Atlantic senior writer Coates (The Beautiful Struggle: A Father, Two Sons, and an Unlikely Road to Manhood, 2008) offers this eloquent memoir as a letter to his teenage son, bearing witness to his own experiences and conveying passionate hopes for his son’s life. “I am wounded,” he writes. “I am marked by old codes, which shielded me in one world and then chained me in the next.” Coates grew up in the tough neighborhood of West Baltimore, beaten into obedience by his father. “I was a capable boy, intelligent and well-liked,” he remembers, “but powerfully afraid.” His life changed dramatically at Howard University, where his father taught and from which several siblings graduated. Howard, he writes, “had always been one of the most critical gathering posts for black people.” He calls it The Mecca, and its faculty and his fellow students expanded his horizons, helping him to understand “that the black world was its own thing, more than a photo-negative of the people who believe they are white.” Coates refers repeatedly to whites’ insistence on their exclusive racial identity; he realizes now “that nothing so essentialist as race” divides people, but rather “the actual injury done by people intent on naming us, intent on believing that what they have named matters more than anything we could ever actually do.” After he married, the author’s world widened again in New York, and later in Paris, where he finally felt extricated from white America’s exploitative, consumerist dreams. He came to understand that “race” does not fully explain “the breach between the world and me,” yet race exerts a crucial force, and young blacks like his son are vulnerable and endangered by “majoritarian bandits.” Coates desperately wants his son to be able to live “apart from fear—even apart from me.”This moving, potent testament might have been titled “Black Lives Matter.” Or: “An American Tragedy.”
Pub Date: July 8, 2015
Page Count: 176
Publisher: Spiegel & Grau
Review Posted Online: May 5, 2015
Kirkus Reviews Issue: July 1, 2015
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Occasionally wonky but overall a good case for how the dismal science can make the world less—well, dismal.
“Quality of life means more than just consumption”: Two MIT economists urge that a smarter, more politically aware economics be brought to bear on social issues.
It’s no secret, write Banerjee and Duflo (co-authors: Poor Economics: A Radical Rethinking of the Way To Fight Global Poverty, 2011), that “we seem to have fallen on hard times.” Immigration, trade, inequality, and taxation problems present themselves daily, and they seem to be intractable. Economics can be put to use in figuring out these big-issue questions. Data can be adduced, for example, to answer the question of whether immigration tends to suppress wages. The answer: “There is no evidence low-skilled migration to rich countries drives wage and employment down for the natives.” In fact, it opens up opportunities for those natives by freeing them to look for better work. The problem becomes thornier when it comes to the matter of free trade; as the authors observe, “left-behind people live in left-behind places,” which explains why regional poverty descended on Appalachia when so many manufacturing jobs left for China in the age of globalism, leaving behind not just left-behind people but also people ripe for exploitation by nationalist politicians. The authors add, interestingly, that the same thing occurred in parts of Germany, Spain, and Norway that fell victim to the “China shock.” In what they call a “slightly technical aside,” they build a case for addressing trade issues not with trade wars but with consumption taxes: “It makes no sense to ask agricultural workers to lose their jobs just so steelworkers can keep theirs, which is what tariffs accomplish.” Policymakers might want to consider such counsel, especially when it is coupled with the observation that free trade benefits workers in poor countries but punishes workers in rich ones.Occasionally wonky but overall a good case for how the dismal science can make the world less—well, dismal.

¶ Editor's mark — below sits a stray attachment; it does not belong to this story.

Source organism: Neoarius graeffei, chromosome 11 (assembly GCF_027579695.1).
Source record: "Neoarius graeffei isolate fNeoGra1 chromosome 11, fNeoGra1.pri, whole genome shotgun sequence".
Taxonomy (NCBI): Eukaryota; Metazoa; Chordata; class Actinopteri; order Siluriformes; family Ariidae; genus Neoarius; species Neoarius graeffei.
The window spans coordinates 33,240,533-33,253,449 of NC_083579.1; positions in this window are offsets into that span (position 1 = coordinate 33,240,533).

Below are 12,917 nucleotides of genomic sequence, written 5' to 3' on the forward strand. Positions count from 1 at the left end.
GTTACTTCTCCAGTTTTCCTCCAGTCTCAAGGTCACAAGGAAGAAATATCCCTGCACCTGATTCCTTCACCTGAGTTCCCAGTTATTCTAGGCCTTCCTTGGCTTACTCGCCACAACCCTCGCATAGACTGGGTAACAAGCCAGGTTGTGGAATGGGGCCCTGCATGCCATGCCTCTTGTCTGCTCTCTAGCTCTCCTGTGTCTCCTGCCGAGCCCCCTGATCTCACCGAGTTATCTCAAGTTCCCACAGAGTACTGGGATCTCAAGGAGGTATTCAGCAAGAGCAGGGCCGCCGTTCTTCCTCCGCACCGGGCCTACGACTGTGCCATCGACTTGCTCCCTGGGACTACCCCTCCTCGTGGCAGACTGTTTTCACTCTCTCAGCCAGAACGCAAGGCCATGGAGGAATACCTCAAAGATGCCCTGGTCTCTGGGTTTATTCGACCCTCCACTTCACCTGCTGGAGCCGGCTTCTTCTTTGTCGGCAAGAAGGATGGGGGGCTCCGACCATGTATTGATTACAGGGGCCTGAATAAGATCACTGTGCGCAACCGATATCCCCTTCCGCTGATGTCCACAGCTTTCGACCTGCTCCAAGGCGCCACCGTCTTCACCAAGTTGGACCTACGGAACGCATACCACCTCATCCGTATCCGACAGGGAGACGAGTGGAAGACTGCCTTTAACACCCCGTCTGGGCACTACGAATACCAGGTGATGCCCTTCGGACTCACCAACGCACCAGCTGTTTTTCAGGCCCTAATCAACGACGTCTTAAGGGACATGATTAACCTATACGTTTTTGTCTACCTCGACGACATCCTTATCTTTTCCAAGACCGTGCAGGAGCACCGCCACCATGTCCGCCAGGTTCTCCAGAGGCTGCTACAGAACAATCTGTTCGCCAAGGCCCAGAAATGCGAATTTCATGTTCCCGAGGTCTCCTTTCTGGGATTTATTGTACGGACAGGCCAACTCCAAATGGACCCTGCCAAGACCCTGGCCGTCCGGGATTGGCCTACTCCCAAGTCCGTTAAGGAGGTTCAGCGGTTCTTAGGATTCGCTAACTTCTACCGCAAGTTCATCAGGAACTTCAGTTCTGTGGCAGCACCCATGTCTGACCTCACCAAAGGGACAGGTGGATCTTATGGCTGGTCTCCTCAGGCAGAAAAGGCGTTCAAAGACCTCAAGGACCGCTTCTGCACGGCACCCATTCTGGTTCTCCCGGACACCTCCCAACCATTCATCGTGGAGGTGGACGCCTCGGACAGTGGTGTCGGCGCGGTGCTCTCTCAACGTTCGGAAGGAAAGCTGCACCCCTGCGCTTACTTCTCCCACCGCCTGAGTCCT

Pub Date: Nov. 12, 2019
Page Count: 432
Review Posted Online: Aug. 28, 2019
Kirkus Reviews Issue: Sept. 15, 2019